I was talking about this with my other half of the weekend. He's a, incorrigible football fan; past help really. He said it doesn’t matter how much training a team does in the week, when the whistle goes it’s up to the players to use the training to help them make the right decisions minute by minute as the game goes along. In the end the little decisions are the game-changers and it's down to the players.

I've about reached half-time in my fostering and I like to think we're in the lead.

Monday, October 14, 2019


It's a Monday morning and I'm up early because we had an emergency/respite child arrive out of the blue late Friday night and she's due to go home first thing this morning. To be precise the plan is for her to be taken straight to school to give her foster family an extra 8 hours to right their ship before the child arrives at their excellent and wonderful foster home.

It's a fallacy that a foster home has to be some kind of a cross between a 5 star hotel and a goody-two-shoes show home. Life has its ups and downs for everyone and we in fostering are no different, no better, no worse. Indeed our homes need to be as normal as possible or else the period a child spends with us would be the equivalent of being wrapped in cotton wool and put in storage.

We've only had the child - Becky - here for a couple of days and nights but we offer attachment and engagement from the very start even if we know the child will be departing shortly. I'll admit I wasn't sure at the start of my fostering whether that was the right thing to do, but a Blue Sky training session put me right.  Just as an aside, at the same training session the child psychologist was of the view that we should see ourselves as foster mums and foster dads rather than foster carers. In the expert's view a child in fostering needs a parent figure more than a person who offers only care. It might seem like splitting hairs, but I think my fostering has been improved by seeing myself as their surrogate mum, and in any case 'care' has connotations which children might pick up, whereby the cared-for are somehow unwell or disabled.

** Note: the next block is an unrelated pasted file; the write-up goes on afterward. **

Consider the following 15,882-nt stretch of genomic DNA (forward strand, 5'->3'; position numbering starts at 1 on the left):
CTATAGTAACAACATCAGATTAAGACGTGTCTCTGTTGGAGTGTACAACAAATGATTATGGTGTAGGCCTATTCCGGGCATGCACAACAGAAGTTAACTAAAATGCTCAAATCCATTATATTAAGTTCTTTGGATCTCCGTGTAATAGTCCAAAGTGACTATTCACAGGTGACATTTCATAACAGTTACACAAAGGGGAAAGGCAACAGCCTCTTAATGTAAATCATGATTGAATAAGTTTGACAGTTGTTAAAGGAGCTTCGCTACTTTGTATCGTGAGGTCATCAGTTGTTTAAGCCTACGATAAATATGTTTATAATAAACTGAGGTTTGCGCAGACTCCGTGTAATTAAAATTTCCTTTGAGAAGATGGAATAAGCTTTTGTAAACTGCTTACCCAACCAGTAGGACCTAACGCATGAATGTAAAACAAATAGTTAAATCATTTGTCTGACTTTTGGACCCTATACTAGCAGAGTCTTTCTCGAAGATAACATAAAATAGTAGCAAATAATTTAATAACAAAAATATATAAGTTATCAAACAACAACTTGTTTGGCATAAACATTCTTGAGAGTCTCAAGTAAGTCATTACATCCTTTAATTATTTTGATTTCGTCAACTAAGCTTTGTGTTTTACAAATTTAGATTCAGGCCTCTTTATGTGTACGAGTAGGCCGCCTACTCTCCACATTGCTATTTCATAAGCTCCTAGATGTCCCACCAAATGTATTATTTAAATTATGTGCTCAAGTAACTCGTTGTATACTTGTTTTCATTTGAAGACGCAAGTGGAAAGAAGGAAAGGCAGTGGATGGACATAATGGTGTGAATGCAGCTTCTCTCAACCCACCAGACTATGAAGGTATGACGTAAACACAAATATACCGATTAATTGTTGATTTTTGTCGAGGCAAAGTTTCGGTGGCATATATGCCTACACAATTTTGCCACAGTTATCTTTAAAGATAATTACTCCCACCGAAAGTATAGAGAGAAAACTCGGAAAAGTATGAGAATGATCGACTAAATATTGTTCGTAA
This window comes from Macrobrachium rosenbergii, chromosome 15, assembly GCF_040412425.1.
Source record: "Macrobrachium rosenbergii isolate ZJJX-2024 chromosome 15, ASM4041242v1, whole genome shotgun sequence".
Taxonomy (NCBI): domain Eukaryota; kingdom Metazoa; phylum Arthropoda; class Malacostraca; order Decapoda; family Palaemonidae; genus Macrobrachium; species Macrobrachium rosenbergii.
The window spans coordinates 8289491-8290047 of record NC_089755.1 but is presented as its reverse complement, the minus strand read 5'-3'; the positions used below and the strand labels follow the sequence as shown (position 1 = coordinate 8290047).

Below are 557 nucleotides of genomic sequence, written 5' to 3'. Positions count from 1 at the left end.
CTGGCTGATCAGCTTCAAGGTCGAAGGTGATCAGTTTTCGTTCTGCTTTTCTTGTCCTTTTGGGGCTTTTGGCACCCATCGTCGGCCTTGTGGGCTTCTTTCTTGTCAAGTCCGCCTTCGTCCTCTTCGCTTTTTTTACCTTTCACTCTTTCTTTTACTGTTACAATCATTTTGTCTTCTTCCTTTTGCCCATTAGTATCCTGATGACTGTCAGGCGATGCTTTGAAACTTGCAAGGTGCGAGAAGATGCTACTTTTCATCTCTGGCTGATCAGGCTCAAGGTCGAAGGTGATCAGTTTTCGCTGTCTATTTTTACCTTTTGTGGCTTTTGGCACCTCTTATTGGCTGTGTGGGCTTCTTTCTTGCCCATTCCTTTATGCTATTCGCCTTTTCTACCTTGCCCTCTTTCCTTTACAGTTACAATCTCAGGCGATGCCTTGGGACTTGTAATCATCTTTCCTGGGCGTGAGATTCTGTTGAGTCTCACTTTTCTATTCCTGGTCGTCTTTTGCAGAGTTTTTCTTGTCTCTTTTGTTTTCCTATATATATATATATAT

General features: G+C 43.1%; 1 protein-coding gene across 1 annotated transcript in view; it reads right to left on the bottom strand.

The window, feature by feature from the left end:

Becky is a picture of sweet peace and compliance, but you can tell that if she wanted to she could look after herself. For example; on Saturday tea time I passed around a plate of chocolate digestives and everybody took one. One of my other foster kids was having a debate with one of my own sons about football, it was an old argument, heated but sufficiently mutual for me to let them get on with it. Suddenly the foster lad pointed out of the window and when my lad turned he reached over and took a small nibble out of his biscuit and put it back on the plate. Becky was sitting next to the foster lad and saw it all.

What she did next is still tickling me. She'd already eaten half her biscuit, and in the confusion she switched her half-biscuit for the whole one on the foster child's plate. She moved so fast, like a card sharp, I could barely believe I'd seen it.

The foster child looked down at his plate and the half-biscuit and said "Hey..what the..where did..?" He looked around the table to see who was chewing; but no-one was.

Becky caught my eye and gave me a look that was the equivalent of a knowing wink, I don't think kids wink any more, but they can widen their eyes and wear a tiny smirk which is the same thing.

Good for her!

She going soon, I'll wake her up in plenty of time.

I'll get her some breakfast and drive her across town to her school, then she's on her own. I've packed her a packed lunch. It's got a chocolate biscuit in it. I don't need to write a note explaining that I got her payback joke. She's as bright as any button and she'll get it.

It's what I do for my own children who are with me for life, what I do for every foster child whether they're here for weeks, months or years. Or in Becky's case two nights.

Treat them to everything a parent should give a child; attachment, engagement, love and laughter.

And if they show a sense of social justice, combined with a sense of humour make sure they know you know and that you respect them for it.